Prior to that, on June 20, the JMSDF shared pictures of its Maya-class destroyer, JS Haguro, participating in a bilateral Ballistic Missile Defense (BMD) exercise with the USN’s USS John Finn. The John Finn is a part of the US 7th Fleet. 

The Evolved Sea Sparrow Missile

RIM-162 ESSM is a variant of the RIM-7 Sea Sparrow missile (SSM), a sea-launched version of the AIM-7 Sparrow air-to-air missile (AAM) that was created in response to the advancements of the late 1950s. 

Interestingly, developing the sea-launched version of the AIM-7 AAM itself was in response to the sinking of the Israeli destroyer INS Eilat in 1967 by a Russian anti-ship cruise missile. 

In 1968, four countries (Denmark, Italy, Norway, and the United States) signed a memorandum of understanding (MoU) to jointly develop the NATO Seasparrow Surface Missile System (NSSMS). The NATO Seasparrow Consortium was subsequently born and has now grown to 12 countries. 

Japan is among six other non-signatories to the Consortium that has acquired the system. It is installed onboard the Hyuga helicopter carriers, Akizuki, Takanamim, and Murasame-class frigates and fired from Mark 41, 48, and 29 launchers. JS Suzutsuki, from which the ESSM was fired in Hawaii, belongs to the Akizuki-class destroyers. 

“In April 1991, the NATO Seasparrow Project Office submitted a proposal to the NATO Seasparrow Project Steering Committee to upgrade the NSSMS to improve performance against faster and more maneuverable low-altitude threats,” according to the Center for Strategic and International Studies (CSIS)

Raytheon then began developing an advanced variant in 1995, aiming to increase the missile’s top speed to Mach 2 and enabling it to perform 30 g maneuvers.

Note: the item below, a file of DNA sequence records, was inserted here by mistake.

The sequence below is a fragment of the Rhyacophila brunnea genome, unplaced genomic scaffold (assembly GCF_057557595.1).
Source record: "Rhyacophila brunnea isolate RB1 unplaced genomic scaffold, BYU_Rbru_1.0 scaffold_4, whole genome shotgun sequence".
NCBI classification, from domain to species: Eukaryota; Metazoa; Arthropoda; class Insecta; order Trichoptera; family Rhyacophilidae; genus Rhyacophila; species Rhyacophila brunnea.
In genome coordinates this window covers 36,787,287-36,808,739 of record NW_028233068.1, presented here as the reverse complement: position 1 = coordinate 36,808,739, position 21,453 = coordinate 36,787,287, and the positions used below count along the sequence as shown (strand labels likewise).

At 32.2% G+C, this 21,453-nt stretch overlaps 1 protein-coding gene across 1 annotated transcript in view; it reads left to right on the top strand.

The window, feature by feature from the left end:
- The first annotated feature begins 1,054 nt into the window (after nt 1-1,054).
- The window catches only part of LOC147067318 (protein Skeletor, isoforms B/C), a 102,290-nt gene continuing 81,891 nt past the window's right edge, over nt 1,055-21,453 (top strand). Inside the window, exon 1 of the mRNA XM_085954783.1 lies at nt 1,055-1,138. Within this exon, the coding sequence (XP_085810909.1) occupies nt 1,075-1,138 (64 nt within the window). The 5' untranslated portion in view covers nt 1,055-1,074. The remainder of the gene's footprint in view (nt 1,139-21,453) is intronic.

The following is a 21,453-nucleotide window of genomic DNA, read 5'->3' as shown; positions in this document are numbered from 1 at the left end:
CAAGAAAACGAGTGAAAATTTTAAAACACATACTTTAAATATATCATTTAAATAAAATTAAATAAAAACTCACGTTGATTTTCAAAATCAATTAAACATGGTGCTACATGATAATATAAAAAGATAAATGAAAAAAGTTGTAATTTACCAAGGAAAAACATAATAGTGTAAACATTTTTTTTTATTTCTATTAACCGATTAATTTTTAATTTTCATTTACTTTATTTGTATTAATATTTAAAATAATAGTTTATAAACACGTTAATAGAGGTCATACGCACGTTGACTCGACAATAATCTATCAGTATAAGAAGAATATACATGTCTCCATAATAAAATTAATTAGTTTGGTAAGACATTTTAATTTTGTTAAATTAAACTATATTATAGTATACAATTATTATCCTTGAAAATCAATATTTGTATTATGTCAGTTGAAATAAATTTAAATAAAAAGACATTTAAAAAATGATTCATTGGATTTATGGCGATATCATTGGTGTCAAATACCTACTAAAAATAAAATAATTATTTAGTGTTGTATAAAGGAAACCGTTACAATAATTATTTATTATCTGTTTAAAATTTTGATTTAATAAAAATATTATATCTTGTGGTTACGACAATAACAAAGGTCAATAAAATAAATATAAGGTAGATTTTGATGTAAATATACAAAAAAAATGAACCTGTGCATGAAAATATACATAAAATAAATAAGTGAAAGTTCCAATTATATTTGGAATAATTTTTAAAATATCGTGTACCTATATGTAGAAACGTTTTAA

Compared to the RIM-7, the ESSM had midcourse data uplink capabilities, an updated inertial guidance system in addition to its semi-active radar, and a redesigned warhead section. 

How The Missile Hunts

The missile is 3.64 meters in length and 0.254 meters in diameter, with a range of around 50 km, is powered by a solid propellant, and can touch speeds of Mach 4.

It employs inertial and semi-active radar for guidance. ESSM guidance systems operate in three different modes: home all the way (HAW), mid-course guidance (MCG) with terminal X-band guidance, or mid-course guidance with S-band uplinked terminal guidance. 

In HAW mode, the missile uses semi-active homing from launch to the target. In MCG, the interceptor uses its inertial guidance system to fly to a pre-programmed point when it receives a targeting update from the firing ship.

MCG mode is only available when ESSM is integrated with the Aegis Combat System (ACS), receiving uplinked commands from the AN/SPY-1 radar.

In the Aegis Weapon System variant, an S-band transceiver guides the Aegis SPY-1D S-band radar.

“The missile uses Thrust Vector Control (TVC) to enable tail control, allowing the missile,” which can be presumed to be an arrangement where the rocket exhaust nozzles and the tail fins move together. This allows tighter maneuverability at high speeds for fast-moving targets.